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Author Interview – Joygopal Podder

Author Interview – Joygopal Podder

Many Thanks To Dr. Roopleen For The Permission To Publish Her Article Here!

This article was published on:  Dr


Author: Dr Roopleen

Joygopal Podder wrote his first novel at the age of 50 and since then, he has not looked back. In an interview with Dr Roopleen, he shares his life’s journey, dreams, hopes and aspirations for the future.

Roopleen: When and how did writing happen?

Joygopal Podder: Well, I must thank my parents for encouraging me and helping me realize my passion in writing.

When I was young, my mother would collect the notebooks (in which I had penned my childhood writings) and show them to relatives and neighbours in London, where I was born.

I was only eight years when we came to India and settled in Delhi. It was at that time that my father gifted me Jawaharlal Nehru’s ‘Discovery of India’ and a copy of the Oxford English Dictionary. Is it surprising, then, that I became a writer!

I used to write stories and articles for newspapers and magazines while still in school and college. I earned a gold medal while pursuing a law degree and this opened up many corporate doors for me. That’s when a management career took over and writing stopped.

R: Tell us briefly about the kind of books that you have written. Do you have plans to explore other genres in the future?

JGP: My genre is drama, crime, mystery and thriller. Several of my novels are also set in the Indian film industry. Geographically, my novels are located in familiar territory for Indian readers: Indian cities and Indian milieus. The events unravel in the streets of Delhi, in the gardens of Bangalore, in the malls of Gurgaon and in the film studios of Mumbai. Resorts like Mussoorie, Goa and Ali Bagh are not just holiday destinations in my books but locations for action, drama and plot twists.

Yes, I want to write a historical novel.

R: When it comes to plotting, do you plan everything in advance or let the story flow? How much of the people you know manifest into your characters?

JGP: Both. Some characters and attributes are from real life. Some are from imagination.

R: You have made it to the ‘Limca Book of Records’ as the fastest writer of crime fiction in India. How did you go about setting that record?

JGP: When I started writing my first novel at the age of 50, I had no ambition to set any record. What did happened was that I re-discovered my childhood passion for writing stories and I realised that this is what I had been born to do.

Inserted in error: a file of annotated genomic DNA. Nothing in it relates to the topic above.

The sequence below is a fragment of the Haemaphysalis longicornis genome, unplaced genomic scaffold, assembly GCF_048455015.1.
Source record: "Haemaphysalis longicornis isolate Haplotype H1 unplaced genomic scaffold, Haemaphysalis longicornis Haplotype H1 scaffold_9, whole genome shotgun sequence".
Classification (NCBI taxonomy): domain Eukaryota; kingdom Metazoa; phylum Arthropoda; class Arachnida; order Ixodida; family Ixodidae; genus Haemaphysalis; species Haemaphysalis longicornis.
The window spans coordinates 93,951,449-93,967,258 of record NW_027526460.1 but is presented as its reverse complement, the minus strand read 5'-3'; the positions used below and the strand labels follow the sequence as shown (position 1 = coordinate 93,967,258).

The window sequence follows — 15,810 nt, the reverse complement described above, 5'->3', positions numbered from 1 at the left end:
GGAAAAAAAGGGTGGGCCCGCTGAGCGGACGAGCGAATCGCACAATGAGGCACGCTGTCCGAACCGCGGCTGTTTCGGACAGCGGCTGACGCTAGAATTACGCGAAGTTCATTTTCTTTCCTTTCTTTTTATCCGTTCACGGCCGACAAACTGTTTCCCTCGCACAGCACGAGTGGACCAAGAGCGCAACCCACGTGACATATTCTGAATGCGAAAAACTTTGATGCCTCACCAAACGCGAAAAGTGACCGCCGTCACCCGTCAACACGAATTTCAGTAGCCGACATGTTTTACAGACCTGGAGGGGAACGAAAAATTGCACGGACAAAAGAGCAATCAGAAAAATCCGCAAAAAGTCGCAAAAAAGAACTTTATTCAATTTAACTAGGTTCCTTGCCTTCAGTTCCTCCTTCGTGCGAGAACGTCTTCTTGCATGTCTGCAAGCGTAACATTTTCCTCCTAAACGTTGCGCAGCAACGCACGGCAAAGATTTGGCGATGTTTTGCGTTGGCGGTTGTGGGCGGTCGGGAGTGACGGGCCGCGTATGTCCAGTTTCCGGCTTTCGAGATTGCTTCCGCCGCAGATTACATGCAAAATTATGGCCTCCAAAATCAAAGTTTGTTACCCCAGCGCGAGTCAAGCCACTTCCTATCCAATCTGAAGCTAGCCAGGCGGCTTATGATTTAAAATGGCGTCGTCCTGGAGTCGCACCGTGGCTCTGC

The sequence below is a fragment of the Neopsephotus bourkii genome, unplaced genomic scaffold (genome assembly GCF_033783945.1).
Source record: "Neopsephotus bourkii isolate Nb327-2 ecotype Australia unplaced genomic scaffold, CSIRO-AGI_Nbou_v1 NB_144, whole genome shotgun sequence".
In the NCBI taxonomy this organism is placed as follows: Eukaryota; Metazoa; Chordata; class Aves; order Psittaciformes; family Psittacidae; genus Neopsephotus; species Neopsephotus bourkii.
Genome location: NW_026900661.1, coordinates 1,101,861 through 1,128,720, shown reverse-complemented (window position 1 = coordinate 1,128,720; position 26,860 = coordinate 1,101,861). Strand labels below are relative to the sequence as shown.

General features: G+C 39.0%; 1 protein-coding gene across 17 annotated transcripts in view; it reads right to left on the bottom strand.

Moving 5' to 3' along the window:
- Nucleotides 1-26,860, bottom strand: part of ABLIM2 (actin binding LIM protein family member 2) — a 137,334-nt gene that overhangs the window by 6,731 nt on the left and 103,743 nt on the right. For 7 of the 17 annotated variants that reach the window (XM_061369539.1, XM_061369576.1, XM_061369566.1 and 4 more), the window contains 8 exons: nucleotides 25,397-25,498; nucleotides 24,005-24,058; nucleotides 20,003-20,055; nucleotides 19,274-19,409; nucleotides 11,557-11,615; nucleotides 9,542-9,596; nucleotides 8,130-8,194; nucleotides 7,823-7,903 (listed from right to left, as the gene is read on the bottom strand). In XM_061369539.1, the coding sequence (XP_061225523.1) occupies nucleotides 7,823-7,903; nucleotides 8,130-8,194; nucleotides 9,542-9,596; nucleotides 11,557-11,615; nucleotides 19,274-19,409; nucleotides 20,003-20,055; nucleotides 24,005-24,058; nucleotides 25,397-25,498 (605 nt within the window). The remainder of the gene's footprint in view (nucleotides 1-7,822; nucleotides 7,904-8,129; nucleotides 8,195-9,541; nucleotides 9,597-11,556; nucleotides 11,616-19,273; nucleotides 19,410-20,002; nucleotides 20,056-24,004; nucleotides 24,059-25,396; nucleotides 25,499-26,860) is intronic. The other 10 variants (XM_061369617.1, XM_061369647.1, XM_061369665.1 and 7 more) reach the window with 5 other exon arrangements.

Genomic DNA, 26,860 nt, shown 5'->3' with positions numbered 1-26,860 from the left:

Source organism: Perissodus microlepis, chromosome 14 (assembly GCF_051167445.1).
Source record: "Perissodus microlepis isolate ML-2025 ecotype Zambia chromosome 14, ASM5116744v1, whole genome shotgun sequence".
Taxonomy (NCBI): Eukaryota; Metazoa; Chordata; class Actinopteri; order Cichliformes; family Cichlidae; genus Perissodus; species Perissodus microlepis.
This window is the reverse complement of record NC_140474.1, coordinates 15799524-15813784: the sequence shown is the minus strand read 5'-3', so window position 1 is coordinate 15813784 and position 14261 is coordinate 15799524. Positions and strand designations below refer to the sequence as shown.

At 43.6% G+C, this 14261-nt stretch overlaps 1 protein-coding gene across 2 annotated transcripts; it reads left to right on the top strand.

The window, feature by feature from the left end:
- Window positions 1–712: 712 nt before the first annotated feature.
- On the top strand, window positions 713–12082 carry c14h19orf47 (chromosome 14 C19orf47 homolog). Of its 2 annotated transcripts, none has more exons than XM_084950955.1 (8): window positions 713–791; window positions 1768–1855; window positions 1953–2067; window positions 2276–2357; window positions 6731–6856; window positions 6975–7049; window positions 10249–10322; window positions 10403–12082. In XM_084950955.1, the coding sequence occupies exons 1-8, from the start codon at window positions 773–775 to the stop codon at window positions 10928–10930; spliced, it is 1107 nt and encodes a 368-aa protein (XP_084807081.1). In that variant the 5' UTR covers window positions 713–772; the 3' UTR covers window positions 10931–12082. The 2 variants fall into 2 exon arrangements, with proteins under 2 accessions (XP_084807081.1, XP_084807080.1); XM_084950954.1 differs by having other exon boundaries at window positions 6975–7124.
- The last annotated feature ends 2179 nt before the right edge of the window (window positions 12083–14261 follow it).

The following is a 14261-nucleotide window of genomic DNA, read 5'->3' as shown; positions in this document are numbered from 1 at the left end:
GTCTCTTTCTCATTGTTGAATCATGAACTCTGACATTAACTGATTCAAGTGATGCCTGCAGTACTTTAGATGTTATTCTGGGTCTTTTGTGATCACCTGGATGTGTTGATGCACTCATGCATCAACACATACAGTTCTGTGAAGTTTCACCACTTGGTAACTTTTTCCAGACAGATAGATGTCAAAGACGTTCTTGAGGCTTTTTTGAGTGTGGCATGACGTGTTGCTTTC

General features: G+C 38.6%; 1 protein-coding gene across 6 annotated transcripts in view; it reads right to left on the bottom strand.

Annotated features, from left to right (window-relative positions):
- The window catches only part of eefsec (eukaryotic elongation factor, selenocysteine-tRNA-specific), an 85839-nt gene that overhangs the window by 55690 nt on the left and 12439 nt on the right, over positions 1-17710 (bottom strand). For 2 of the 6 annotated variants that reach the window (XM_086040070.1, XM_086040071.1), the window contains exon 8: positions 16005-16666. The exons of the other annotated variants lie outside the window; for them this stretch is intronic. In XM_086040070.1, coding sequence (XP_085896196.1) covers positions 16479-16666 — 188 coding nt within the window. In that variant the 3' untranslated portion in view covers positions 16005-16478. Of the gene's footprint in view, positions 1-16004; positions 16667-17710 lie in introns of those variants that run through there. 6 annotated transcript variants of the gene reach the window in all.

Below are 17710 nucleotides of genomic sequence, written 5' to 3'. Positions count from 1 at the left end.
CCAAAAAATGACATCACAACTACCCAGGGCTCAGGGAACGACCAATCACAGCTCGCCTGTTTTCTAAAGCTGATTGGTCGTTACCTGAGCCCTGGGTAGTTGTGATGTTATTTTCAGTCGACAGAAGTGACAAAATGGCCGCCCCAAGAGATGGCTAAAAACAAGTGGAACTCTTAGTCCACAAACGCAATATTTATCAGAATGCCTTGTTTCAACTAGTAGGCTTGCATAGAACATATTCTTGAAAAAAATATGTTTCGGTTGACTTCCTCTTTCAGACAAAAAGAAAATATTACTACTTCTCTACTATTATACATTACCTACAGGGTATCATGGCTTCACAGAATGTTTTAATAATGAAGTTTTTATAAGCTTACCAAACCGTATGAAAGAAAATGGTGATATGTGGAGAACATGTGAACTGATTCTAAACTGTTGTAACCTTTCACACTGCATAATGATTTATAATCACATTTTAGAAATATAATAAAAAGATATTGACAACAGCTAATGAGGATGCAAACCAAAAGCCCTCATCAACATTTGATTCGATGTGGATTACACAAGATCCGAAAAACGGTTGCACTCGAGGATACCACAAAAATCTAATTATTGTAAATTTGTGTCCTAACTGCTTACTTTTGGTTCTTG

So I resolved that, for everyday for the rest of my life, whether I was at home or travelling, whether it was a weekday or a work day, I would make sure to write about a thousand words a day. It is this frenzied pace which has led to 11 books from my pen, all published within two years.

My 11th book, ‘Merchants of Dreams’ has just been released. The twelfth, titled ‘Vanished’ is due for release by the end of the year. The thirteenth, titled ‘Goddess’ is almost complete.

I feel blessed that I am able to write novels so fast. Writing is like playing a musical instrument; the more you do it, the better you get.

R: For people who have never read your books before, which book would be a good one to start out with?

JGP: Any of these: ‘Merchants of dreams’, ‘Superstar’, Millennium city’, ‘Beware of the night.’

R: Do you think that churning books in such quick succession can compromise the quality of the books?

JGP: Not in my case. In fact, if I take a gap break, I lose the flow of the story – I have to re-connect.

R: How do you keep your creative juices flowing? What advice would you give to people who ‘run out of creativity’ while writing?

JGP: Look around you. Read newspapers. Imagine the life stories of people you meet.

R: In lighter vein: How do you visualize things 10 years down the line; which is the most likely possibility- publishers getting tired of publishing your books, readers getting tired of reading your books or you running short of ideas. (Who will find it difficult to keep pace?)

JGP: I hope none of these happen. Should not! I love writing and readers enjoy reading my books.

R: What is the hallmark of success as a writer for you?

JGP: A successful writer is one who has wide readership. To put it in one word- ‘POPULARITY’ -that’s the hallmark of real success.

R: How has the journey been so far?

JGP: It has been an amazing journey. After 17 years in the corporate sector, I shifted to the social sector, as a fundraising specialist. I am now working in my third NGO- ‘ActionAid’ as a Director and my twelve years in the social sector have been the most satisfying of my life.

R: New writers are always looking up to the experienced ones for guidance in navigating their writing futures. What tips do you have for the newbie writers?

JGP: Do it only if you love it. Everything else will follow, and I mean it!

R: What is the most valuable lesson that life has taught you?

JGP: A few years back my wife got blood poisoning and almost died. She recovered after a very big scare and a long stay in the ICU, but she lost her kidneys. For the last four years, she has to be hooked up to a dialysis machine in a hospital for four hours a day three times a week to stay alive. All this has given me a new perspective on life and has made me realize that life is very fragile and you never know what will come at you. One should not defer fulfilling one’s passion to a later date since that day may never come.

Dr Roopleen is a Motivational counselor, Speaker, Ophthalmologist and Author of ‘Principles of Success made easy-14 easy steps to climb the ladder of success.’

If you are a new gen writer and would like to talk about your creative work then write to her

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